FOUR YEARS AGO: Double Chocolate and Mint Cookies

FIVE YEARS AGO: The Story of my first Creme Brulle’

SIX YEARS AGO: Sourdough Mini-rolls

SEVEN YEARS AGO: Focaccia with Sun-dried Tomatoes and Gorgonzola

EIGHT YEARS AGO: Mediterranean Skewers

NNE YEARS AGO Fettuccine with Shrimp, Swiss Chard, and Tomatoes

GILDING THE SOURDOUGH LOAF

Two sourdough posts in a row! But this one brings back the subject to its most classic use: a rustic bread made less rustic with a razor blade and a ton of fun. Here is my baby, all dressed up for party!

CLASSIC SOURDOUGH BREAD
(adapted from Anna Gabur)

for the levain:
120g water
40g starter
40g whole-wheat flour
80g all-purpose white flour

for the final dough:
Half of the levain above (about 140g)
375g water
50g spelt flour
150g whole-wheat flour
300g bread flour
10g salt dissolved in 15g water

Make the levain mixture about 6 hours before you plan to mix the dough. It should be very bubbly and active.

When you are ready to make the final dough, dissolve half the prepared levain in water (375g), then add all flours. Save the remaining levain in the fridge for later.  Mix well with your hands until a shaggy dough forms.  Leave it at room temperature for 30 minutes.

Add the salt dissolved in the remaining water, and incorporate by folding repeatedly the dough over itself. Now let the dough ferment for a total of 4 hours, folding a few times every 40 minutes. You don’t have to be precise, but allow the full four hours fermentation to take place.

Shape as a round ball and place inside a banetton covered with a cloth and lightly floured. Keep it in the fridge overnight, from 8 to 12 hours.

Next morning, heat the oven to 450F.

Invert the dough on a piece of parchment paper and lightly, very lightly coat it with flour, then rub all over the surface with the palm of your hand. Score the guiding lines according to the desired pattern, use a razor blade to slash the dough with firm, short slashes.

Bake at 450F for 45 minutes, preferably covered for the first 30 minutes to retain steam.  Cool completely over a rack before slicing.

ENJOY!

to print the recipe, click here

Comments: I love a rustic sourdough that is left untouched, opens up in the oven according to its own desire, or one that gets a very basic crisscrossed slash at the top to get things started. But I must admit it’s nice to work a little magic on the crust. However, my previous attempts failed to match my expectations. In other words, I had issues to transfer to the razor blade the image I had in my mind for the baked loaf.

A couple of weeks ago I found an online course taught by a gorgeous woman named Anna Gabur on artistic bread slicing. I asked myself, do I really need this? Not sure what happened, but before I could give an honest answer to that question, my paypal account was activated and the online class was playing on my screen. Very odd. Must be a computer virus or something. At any rate, I am very glad this odd phenomenon happened, because I loved the class, learned a lot and was very pleased with the results of my very first attempt. I followed her design very closely, but maybe at some point I’ll feel confident to come up with my own creations (fingers crossed).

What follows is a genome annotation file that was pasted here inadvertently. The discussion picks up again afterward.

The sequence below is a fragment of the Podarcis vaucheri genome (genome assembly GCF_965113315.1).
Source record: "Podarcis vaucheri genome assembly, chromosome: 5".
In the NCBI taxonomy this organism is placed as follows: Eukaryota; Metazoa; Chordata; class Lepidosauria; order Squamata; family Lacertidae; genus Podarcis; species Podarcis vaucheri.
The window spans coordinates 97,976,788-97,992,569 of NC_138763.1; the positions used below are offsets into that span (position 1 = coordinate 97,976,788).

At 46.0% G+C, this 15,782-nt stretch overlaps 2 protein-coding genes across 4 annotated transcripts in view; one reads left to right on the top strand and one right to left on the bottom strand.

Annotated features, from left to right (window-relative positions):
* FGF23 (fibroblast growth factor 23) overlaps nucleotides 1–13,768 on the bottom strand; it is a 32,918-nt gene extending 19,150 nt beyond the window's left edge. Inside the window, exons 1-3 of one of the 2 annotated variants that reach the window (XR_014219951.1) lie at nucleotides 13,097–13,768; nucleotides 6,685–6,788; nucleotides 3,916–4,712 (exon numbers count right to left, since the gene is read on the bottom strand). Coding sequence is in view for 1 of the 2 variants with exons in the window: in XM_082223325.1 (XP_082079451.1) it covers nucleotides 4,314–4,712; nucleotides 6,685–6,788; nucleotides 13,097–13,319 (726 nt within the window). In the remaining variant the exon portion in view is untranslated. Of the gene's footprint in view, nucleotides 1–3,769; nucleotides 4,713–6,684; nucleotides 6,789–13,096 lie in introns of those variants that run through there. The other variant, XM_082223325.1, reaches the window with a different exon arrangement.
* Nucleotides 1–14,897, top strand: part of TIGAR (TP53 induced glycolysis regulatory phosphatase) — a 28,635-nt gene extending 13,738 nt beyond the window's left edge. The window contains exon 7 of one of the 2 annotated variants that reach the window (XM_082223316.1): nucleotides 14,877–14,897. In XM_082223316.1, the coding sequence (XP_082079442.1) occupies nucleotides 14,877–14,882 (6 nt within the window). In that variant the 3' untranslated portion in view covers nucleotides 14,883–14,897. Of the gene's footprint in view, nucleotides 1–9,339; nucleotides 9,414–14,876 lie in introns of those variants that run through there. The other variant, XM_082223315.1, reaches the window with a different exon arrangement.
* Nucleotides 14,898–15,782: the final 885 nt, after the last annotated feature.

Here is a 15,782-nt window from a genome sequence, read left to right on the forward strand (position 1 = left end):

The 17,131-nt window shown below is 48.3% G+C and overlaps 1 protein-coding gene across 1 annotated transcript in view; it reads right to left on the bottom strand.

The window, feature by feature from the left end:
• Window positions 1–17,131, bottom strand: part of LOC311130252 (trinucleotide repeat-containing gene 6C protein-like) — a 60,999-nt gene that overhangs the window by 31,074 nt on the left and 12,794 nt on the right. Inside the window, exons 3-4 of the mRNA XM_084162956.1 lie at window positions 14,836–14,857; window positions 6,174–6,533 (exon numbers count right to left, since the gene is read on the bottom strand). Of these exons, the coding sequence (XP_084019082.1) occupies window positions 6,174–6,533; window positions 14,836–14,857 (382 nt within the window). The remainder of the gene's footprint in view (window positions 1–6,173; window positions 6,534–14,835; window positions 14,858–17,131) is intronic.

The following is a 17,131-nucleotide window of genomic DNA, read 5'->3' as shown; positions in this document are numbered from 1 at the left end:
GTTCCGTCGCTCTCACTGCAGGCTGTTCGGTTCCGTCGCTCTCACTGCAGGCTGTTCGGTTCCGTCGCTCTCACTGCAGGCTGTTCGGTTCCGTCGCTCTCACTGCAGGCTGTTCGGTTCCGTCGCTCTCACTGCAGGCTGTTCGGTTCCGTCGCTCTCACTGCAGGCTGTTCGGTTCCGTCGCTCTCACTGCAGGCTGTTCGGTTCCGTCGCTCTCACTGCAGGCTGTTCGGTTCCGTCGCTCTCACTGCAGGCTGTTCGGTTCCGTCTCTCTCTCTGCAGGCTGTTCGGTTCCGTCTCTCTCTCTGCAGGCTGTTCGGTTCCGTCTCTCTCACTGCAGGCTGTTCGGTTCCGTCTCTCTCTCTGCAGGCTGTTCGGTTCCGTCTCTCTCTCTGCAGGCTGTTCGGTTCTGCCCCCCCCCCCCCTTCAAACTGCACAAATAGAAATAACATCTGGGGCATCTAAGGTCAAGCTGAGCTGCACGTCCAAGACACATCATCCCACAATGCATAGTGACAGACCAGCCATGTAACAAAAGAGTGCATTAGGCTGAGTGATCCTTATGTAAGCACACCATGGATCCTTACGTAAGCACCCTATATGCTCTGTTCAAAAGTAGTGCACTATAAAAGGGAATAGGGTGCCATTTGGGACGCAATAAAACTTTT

Between you and me, I can hardly believe this bread came out of our own oven… I was in total awe when I opened the lid and saw the oven spring, the pattern, the crust starting to get golden. A real baker’s thrill…

I highly recommend that you get Anna’s course if you are passionate about bread baking. You don’t need to make a sourdough, any bread formula will work, as long as it’s not very high in hydration. You need some structure to be able to slash it, so high-hydration formulas won’t work as well. Also, it helps a lot if the bread gets its final fermentation in the fridge, so that its surface is tight and easier to slash. My loaf went straight from fridge to pre-heated oven, it took me less than 10 minutes to finish the slashing, and I bet most people can do it much faster.  You’ll need a regular razor blade that you will hold between two fingers, not using a lame holder. And, according to Anna, one blade should last you for about 5 loaves. It needs to be truly sharp. She makes it seem so easy, it is a pleasure to watch her in real-time making a very elaborate design on the loaf. You can also marvel at all her photos on Instagram.

The bread had excellent taste and crust, the crumb was not super open, but that was expected from a bread with a lower hydration level.

Anna has quite a few articles about bread baking written on her blog, like this one that goes over basics of artistic slashing, and this one that shares her favorite bread formula. If you’d like to sign up for her online tutorial, follow this link.    She lives in Moldova, and often has to adapt her bread baking for the types of flour she can find. I often get a bit upset with “trendy” bread cookbooks that insist you must obtain the flour that was milled 4 days ago under a full moon, otherwise don’t bother making the recipe.   All you truly need is flour, water, a bit of yeast, a touch of salt, and the right amount of passion… Anna’s masterpieces prove this point!

 

ONE YEAR AGO: Lolita Joins the Bewitching Kitchen

TWO YEARS AGO: Cashew Cream Sauce

THREE YEARS AGO: Blood Orange Margaritas

FOUR YEARS AGO: Smoked Salmon Appetizer

FIVE YEARS AGO: Clementine Cake

SIX YEARS AGO: Springtime Spinach Risotto

SEVEN YEARS AGO: The end of green bean cruelty

EIGHT YEARS AGO: Torta di Limone e Mandorle